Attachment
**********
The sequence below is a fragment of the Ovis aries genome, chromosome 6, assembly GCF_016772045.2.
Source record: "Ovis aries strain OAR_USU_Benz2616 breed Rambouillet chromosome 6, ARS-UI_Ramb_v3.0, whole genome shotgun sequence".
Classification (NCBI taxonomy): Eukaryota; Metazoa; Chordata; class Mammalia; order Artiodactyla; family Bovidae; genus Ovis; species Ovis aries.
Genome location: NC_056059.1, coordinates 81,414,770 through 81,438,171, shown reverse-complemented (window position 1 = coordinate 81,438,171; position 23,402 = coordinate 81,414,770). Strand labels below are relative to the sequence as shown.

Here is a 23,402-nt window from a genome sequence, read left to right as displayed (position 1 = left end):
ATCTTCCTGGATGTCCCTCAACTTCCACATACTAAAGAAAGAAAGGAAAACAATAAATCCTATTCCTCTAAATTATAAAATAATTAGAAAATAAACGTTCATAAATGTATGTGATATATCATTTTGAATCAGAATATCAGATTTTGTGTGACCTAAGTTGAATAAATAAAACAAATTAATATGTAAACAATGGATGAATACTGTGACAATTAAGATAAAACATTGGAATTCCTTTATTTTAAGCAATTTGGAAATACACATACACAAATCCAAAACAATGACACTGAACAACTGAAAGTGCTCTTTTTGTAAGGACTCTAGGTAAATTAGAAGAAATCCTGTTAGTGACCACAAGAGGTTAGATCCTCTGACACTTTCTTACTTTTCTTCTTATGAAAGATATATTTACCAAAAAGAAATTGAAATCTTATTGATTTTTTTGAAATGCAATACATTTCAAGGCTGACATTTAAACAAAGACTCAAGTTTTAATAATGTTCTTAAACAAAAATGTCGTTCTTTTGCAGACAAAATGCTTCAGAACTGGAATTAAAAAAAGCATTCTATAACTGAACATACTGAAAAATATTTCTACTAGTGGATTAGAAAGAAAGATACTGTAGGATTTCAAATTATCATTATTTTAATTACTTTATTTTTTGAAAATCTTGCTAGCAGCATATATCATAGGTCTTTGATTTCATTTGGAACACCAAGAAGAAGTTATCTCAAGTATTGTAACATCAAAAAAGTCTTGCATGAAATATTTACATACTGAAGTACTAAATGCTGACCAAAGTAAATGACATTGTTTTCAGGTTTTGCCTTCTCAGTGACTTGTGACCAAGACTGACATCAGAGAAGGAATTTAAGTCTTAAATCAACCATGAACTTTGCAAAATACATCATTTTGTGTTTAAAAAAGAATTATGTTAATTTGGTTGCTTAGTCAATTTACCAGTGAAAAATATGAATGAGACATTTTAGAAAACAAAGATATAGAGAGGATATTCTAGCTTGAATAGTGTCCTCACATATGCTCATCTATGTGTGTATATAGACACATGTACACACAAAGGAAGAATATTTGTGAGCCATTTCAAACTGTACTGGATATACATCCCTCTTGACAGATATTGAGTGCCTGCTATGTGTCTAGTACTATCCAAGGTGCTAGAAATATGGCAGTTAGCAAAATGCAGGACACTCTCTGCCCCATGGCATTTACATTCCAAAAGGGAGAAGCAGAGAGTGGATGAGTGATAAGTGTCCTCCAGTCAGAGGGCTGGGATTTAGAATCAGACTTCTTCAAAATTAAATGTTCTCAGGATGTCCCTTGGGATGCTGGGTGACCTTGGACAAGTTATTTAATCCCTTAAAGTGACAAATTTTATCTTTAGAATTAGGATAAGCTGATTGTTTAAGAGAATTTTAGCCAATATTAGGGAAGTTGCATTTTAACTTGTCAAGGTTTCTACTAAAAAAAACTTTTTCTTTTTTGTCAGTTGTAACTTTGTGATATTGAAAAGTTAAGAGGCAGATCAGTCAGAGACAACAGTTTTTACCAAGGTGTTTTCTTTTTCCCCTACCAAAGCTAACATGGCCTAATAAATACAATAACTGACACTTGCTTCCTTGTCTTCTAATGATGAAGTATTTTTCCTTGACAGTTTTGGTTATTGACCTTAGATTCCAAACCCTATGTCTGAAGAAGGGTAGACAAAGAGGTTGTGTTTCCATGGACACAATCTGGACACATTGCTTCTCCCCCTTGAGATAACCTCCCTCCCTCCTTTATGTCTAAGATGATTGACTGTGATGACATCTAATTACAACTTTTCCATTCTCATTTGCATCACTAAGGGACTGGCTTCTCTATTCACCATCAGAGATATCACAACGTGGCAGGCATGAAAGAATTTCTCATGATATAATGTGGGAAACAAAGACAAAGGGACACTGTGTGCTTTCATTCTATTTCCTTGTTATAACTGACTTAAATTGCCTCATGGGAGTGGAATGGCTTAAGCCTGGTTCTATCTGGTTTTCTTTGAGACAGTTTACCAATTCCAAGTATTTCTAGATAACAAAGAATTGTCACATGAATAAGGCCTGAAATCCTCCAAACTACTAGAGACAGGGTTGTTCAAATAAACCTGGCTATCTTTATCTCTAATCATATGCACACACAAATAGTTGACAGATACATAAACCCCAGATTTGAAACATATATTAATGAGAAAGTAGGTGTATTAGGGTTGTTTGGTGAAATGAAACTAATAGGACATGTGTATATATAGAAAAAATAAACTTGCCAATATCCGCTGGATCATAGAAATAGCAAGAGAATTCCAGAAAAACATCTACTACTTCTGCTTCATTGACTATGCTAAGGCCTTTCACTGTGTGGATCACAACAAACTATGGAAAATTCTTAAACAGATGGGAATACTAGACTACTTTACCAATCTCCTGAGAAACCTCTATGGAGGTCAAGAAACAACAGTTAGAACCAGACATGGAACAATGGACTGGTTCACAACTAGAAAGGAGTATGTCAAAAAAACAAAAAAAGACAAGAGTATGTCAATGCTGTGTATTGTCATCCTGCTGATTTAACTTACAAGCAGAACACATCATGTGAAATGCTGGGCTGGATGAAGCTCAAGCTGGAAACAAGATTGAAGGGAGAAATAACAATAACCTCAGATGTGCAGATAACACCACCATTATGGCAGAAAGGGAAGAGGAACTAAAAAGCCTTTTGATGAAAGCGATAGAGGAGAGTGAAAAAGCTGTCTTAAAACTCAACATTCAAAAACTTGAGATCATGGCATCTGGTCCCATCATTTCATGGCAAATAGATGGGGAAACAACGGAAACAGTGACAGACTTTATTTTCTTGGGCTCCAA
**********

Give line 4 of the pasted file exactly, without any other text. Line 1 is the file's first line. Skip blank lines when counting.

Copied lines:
Genome location: NC_056059.1, coordinates 81,414,770 through 81,438,171, shown reverse-complemented (window position 1 = coordinate 81,438,171; position 23,402 = coordinate 81,414,770). Strand labels below are relative to the sequence as shown.